The Philosophy Of Childhood

Author: Gareth B. Matthews
Editor: Harvard University Press
ISBN: 9780674664807
Size: 14,87 MB
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So many questions, such an imagination, endless speculation: the child seems to be a natural philosopher--until the ripe old age of eight or nine, when the spirit of inquiry mysteriously fades. What happened? Was it something we did--or didn't do? Was the child truly the philosophical being he once seemed? Gareth Matthews takes up these concerns in The Philosophy of Childhood, a searching account of children's philosophical potential and of childhood as an area of philosophical inquiry. Seeking a philosophy that represents the range and depth of children's inquisitive minds, Matthews explores both how children think and how we, as adults, think about them. Adult preconceptions about the mental life of children tend to discourage a child's philosophical bent, Matthews suggests, and he probes the sources of these limiting assumptions: restrictive notions of maturation and conceptual development; possible lapses in episodic memory; the experience of identity and growth as "successive selves," which separate us from our own childhoods. By exposing the underpinnings of our adult views of childhood, Matthews, a philosopher and longtime advocate of children's rights, clears the way for recognizing the philosophy of childhood as a legitimate field of inquiry. He then conducts us through various influential models for understanding what it is to be a child, from the theory that individual development recapitulates the development of the human species to accounts of moral and cognitive development, including Piaget's revolutionary model. The metaphysics of playdough, the authenticity of children's art, the effects of divorce and intimations of mortality on a child--all have a place in Matthews's rich discussion of the philosophical nature of childhood. His book will prompt us to reconsider the distinctions we make about development and the competencies of mind, and what we lose by denying childhood its full philosophical breadth.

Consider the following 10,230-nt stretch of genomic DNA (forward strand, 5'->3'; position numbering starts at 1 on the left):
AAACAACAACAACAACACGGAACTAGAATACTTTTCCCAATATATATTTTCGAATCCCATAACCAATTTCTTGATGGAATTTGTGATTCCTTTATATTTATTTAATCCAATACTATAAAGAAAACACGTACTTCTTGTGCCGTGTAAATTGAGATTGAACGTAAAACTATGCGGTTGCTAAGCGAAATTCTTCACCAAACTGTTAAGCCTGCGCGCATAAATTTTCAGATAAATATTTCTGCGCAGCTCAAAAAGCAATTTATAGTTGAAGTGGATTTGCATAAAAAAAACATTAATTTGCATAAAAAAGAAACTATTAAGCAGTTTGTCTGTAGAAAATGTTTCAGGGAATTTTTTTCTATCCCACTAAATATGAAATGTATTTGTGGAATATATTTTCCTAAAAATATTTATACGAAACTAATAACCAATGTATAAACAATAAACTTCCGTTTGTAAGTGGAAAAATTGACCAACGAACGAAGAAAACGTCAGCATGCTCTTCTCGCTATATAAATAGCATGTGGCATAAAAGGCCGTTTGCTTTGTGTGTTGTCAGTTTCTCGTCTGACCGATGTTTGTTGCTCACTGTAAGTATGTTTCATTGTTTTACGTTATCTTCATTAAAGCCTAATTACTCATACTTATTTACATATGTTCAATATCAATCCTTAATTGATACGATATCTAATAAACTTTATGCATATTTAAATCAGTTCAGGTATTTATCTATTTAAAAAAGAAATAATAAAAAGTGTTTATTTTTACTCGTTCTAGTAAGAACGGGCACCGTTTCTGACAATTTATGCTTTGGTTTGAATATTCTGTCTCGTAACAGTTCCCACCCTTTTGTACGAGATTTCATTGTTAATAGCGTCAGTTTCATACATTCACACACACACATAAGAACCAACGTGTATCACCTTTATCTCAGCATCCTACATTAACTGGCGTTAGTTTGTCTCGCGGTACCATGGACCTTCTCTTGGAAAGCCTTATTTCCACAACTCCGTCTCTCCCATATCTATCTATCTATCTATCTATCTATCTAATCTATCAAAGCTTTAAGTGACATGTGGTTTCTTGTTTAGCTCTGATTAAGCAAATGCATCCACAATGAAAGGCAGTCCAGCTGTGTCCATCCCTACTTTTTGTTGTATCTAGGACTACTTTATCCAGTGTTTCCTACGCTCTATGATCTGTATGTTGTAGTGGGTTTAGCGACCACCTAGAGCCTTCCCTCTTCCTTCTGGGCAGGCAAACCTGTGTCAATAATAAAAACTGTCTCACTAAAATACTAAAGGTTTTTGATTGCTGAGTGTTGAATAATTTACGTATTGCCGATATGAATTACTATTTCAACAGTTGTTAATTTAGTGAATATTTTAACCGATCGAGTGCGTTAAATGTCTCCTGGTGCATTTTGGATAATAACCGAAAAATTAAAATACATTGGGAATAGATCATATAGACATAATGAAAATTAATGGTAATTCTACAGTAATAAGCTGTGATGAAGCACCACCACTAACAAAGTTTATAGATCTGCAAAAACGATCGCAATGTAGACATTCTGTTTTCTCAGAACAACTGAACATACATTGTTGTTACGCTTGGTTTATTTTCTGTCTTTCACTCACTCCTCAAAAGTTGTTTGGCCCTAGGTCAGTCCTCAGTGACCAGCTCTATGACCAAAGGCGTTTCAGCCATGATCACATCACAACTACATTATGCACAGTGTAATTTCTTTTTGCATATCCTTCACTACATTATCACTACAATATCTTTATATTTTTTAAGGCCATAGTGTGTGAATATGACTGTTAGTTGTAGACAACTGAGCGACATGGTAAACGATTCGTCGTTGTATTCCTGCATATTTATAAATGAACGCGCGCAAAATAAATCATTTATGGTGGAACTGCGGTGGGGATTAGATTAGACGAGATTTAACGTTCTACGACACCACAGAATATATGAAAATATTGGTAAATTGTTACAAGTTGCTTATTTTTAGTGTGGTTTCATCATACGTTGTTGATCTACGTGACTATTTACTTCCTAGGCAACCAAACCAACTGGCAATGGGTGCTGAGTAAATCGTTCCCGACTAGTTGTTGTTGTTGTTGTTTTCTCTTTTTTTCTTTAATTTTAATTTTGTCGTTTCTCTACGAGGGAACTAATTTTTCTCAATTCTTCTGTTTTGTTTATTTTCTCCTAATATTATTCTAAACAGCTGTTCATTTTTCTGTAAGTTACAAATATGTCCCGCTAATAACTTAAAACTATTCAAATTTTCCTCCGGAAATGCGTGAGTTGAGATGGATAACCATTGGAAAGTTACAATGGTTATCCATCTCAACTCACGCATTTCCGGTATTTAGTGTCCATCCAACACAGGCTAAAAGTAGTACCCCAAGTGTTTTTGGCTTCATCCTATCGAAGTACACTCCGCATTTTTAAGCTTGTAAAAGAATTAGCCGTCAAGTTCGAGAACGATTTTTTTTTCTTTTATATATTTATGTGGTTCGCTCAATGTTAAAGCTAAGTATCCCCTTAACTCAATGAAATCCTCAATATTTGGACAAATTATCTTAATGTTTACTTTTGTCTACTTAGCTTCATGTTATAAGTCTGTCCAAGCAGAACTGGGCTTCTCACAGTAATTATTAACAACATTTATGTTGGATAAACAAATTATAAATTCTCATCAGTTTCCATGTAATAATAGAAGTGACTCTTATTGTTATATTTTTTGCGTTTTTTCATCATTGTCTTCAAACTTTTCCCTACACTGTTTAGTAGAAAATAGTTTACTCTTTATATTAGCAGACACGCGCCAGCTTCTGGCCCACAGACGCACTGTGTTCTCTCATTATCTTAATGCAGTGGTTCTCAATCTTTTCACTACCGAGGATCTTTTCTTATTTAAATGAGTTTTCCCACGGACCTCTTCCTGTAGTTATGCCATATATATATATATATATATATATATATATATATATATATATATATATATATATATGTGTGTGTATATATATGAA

The Later Works 1925 1953

Author: John Dewey
Editor: SIU Press
ISBN: 9780809312672
Size: 13,20 MB
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John Dewey's Experience and Nature has been considered the fullest expression of his mature philosophy since its eagerly awaited publication in 1925. Irwin Edman wrote at that time that "with monumental care, detail and completeness, Professor Dewey has in this volume revealed the metaphysical heart that beats its unvarying alert tempo through all his writings, whatever their explicit themes." In his introduction to this volume, Sidney Hook points out that "Dewey's Experience and Nature is both the most suggestive and most difficult of his writings." The meticulously edited text published here as the first volume in the series The Later Works of John Dewey, 1925-1953 spans that entire period in Dewey's thought by including two important and previously unpublished documents from the book's history: Dewey's unfinished new introduction written between 1947 and 1949, edited by the late Joseph Ratner, and Dewey's unedited final draft of that introduction written the year before his death. In the intervening years Dewey realized the impossibility of making his use of the word 'experience' understood. He wrote in his 1951 draft for a new introduction: "Were I to write (or rewrite) Experience and Nature today I would entitle the book Culture and Nature and the treatment of specific subject-matters would be correspondingly modified. I would abandon the term 'experience' because of my growing realization that the historical obstacles which prevented understanding of my use of 'experience' are, for all practical purposes, insurmountable. I would substitute the term 'culture' because with its meanings as now firmly established it can fully and freely carry my philosophy of experience."